Arts & Culture

Author aims to evoke ‘wonder and magic’

By
Staff Writer
Friday, November 16, 2012

“If you are here to find your fate you will be sorely disappointed.” So began fiction writer Lily Hoang as she read from her novel, “Changing,” yesterday for the Writers on Writing Reading Series at the McCormack Family Auditorium.

The semi-autobiographical novel is a re-interpretation of the Chinese book of prophecy the “I Ching.” At the reading, audience members rolled a pair of dice that determined which page Hoang would read from next.  

“See how good this is? Divination works,” Hoang said after an audience member rolled 40, which was his age.

Hoang is a prolific author. She has penned the books “Unfinished,” “Changing,” – winner of the PEN Beyond Margins Award – “The Evolutionary Revolution” and “Parabola” – winner of the 2006 Chiasmus Press Un-Doing the Novel Contest. She also serves as prose editor at Puerto del Sol, associate editor at Starcherone Books and editor at Tarpaulin Sky. She also teaches creative writing in the MFA program at New Mexico State University and writes online for the literary blog HTML Giant.

Her first two books, “Parabola” and “Changing,” are compilations of her experiences told in an extremely fictionalized way. “As a writer, when I walk through life, everything becomes a potential story,” Hoang said.

“I wrote (“Changing”) thinking that no one would ever read it,” she said, adding that if the novel were really a memoir, her life wold be pretty chaotic.

Hoang also read from one of her works in progress, a chapbook about webcam sex from many different perspectives, and from her fourth book, “Unfinished.”

For “Unfinished,” Hoang contacted many authors she admired for stories that they could not finish, and she finished them, she said. At the event, she played a recording of one of the authors reading her unfinished story about an animal rights activist. After that, Hoang read the rest of the finished story.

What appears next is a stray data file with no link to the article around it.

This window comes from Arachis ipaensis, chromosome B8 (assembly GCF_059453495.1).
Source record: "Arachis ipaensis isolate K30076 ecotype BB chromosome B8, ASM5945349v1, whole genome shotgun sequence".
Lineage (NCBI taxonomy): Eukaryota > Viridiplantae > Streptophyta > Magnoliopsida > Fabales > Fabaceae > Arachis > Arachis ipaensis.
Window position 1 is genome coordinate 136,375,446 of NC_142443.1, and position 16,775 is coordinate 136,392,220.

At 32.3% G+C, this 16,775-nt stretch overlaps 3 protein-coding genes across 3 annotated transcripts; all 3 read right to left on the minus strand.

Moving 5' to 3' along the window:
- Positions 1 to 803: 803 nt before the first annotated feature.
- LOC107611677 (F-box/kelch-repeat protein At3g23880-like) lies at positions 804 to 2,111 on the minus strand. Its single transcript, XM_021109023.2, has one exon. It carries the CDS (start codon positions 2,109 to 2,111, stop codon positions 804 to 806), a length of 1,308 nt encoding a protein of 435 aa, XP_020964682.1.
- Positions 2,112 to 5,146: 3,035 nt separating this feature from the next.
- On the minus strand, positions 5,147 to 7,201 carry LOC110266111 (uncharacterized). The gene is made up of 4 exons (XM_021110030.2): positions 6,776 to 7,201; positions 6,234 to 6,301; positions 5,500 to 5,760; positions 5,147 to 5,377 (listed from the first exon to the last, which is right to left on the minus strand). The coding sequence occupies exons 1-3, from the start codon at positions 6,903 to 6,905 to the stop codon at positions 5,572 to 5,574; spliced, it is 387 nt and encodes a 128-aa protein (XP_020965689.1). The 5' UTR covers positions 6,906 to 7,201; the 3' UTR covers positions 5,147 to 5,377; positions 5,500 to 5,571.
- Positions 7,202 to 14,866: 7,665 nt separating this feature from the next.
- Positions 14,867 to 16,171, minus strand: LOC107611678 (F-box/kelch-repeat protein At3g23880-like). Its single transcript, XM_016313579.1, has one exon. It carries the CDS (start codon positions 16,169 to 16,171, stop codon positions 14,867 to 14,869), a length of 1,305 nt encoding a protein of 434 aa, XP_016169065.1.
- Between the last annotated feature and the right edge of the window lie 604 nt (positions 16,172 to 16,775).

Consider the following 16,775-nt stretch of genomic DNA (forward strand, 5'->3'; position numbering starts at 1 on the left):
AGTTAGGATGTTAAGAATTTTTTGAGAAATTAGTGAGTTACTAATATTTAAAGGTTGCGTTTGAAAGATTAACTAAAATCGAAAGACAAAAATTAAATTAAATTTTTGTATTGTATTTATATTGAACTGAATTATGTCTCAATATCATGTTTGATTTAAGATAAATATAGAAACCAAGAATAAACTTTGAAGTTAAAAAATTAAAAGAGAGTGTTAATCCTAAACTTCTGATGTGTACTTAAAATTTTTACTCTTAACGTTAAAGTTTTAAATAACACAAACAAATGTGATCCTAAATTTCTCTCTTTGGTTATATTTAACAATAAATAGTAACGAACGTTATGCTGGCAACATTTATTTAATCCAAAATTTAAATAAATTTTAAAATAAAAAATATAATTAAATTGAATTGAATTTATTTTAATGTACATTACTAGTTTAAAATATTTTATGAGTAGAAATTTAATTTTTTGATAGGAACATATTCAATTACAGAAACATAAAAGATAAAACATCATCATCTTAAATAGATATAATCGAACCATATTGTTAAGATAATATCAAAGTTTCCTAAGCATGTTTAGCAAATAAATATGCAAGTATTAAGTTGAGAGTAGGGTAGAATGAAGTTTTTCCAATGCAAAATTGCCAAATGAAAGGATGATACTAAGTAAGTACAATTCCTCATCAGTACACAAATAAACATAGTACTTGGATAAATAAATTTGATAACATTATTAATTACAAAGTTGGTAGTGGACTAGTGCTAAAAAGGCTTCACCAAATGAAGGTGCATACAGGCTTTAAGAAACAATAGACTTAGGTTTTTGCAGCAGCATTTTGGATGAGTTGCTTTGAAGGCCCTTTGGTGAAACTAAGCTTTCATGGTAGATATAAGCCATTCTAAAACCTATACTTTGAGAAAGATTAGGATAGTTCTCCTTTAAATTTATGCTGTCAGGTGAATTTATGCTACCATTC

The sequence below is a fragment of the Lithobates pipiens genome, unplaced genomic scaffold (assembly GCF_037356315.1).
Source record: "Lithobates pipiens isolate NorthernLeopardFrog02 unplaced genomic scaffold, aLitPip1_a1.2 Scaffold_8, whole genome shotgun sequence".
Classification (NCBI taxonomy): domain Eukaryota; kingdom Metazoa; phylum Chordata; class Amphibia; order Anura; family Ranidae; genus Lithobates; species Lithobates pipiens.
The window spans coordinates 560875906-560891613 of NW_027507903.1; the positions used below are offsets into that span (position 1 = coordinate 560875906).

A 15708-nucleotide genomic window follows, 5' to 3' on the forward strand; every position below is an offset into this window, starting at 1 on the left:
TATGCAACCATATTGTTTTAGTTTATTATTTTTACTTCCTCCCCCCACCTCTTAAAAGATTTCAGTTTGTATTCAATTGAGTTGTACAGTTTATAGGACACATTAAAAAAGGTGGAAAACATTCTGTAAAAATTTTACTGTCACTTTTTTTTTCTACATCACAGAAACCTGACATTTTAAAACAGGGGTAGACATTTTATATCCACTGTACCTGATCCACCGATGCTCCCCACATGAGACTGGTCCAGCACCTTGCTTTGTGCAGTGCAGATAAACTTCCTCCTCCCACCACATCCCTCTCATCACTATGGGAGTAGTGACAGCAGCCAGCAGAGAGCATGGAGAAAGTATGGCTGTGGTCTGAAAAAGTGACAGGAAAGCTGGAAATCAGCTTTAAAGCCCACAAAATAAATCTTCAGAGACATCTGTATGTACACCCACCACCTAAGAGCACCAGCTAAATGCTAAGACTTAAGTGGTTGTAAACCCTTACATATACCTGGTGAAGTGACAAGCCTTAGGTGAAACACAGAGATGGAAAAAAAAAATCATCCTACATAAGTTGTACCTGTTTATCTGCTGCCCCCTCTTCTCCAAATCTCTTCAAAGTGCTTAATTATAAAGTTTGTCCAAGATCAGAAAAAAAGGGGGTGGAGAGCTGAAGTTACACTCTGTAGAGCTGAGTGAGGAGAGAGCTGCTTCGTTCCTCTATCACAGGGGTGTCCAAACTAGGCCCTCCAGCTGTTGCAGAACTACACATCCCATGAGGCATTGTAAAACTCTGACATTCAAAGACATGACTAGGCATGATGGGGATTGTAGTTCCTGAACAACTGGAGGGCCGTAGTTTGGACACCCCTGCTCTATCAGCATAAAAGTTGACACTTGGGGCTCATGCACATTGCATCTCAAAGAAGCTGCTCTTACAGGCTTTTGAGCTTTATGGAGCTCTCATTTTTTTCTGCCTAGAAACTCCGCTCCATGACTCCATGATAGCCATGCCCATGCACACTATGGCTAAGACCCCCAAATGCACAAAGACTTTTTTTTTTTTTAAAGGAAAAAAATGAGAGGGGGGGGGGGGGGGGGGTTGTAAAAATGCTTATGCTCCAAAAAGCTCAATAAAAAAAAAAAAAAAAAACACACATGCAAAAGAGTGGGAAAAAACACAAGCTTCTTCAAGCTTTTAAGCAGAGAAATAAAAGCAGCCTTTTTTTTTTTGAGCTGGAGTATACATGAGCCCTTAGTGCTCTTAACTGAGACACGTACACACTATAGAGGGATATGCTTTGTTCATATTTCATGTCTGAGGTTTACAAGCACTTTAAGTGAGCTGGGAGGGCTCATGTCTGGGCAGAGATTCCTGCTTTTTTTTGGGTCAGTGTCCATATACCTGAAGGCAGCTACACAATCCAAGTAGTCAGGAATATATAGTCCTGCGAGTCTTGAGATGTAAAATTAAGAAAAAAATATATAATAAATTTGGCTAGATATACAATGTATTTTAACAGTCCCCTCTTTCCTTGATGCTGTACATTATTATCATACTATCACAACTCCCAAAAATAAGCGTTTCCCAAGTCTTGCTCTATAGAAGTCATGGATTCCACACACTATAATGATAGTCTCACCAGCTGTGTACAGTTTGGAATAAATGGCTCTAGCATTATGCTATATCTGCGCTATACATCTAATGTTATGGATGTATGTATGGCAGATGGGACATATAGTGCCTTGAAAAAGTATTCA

“I tried to stay as close to the authors’ intention as possible,” Hoang said.

Hoang wants her books to “evoke both wonder and magic” for readers, she said.

“I hope that readers leave my books feeling that different things are possible than when they started reading,” she said. “I want people to get lost in the narrative and then taken out of it.”

One of her more memorable readings, Hoang said, was when she read a story about an obese female serial killer.

“People came up to me after and told me how funny and wondrous it was even though it was very dark subject matter,” she said.

LITR 1200: “Writers on Writing” is a course that focuses on contemporary writers and gives students the opportunity to see writers in practice and ask them questions, said Renee Gladman, professor of literary arts.

“(Hoang) is the youngest author we’ve had. She’s making a name for herself, and we wanted to see if that would be interesting and inspiring for the students,” Gladman said.

“Hopefully (the students) will access those feelings of excitement and wonder they had as children,” Hoang said. “What I hope to get across is that the expectations we have in the real world are not as constraining as we might think.”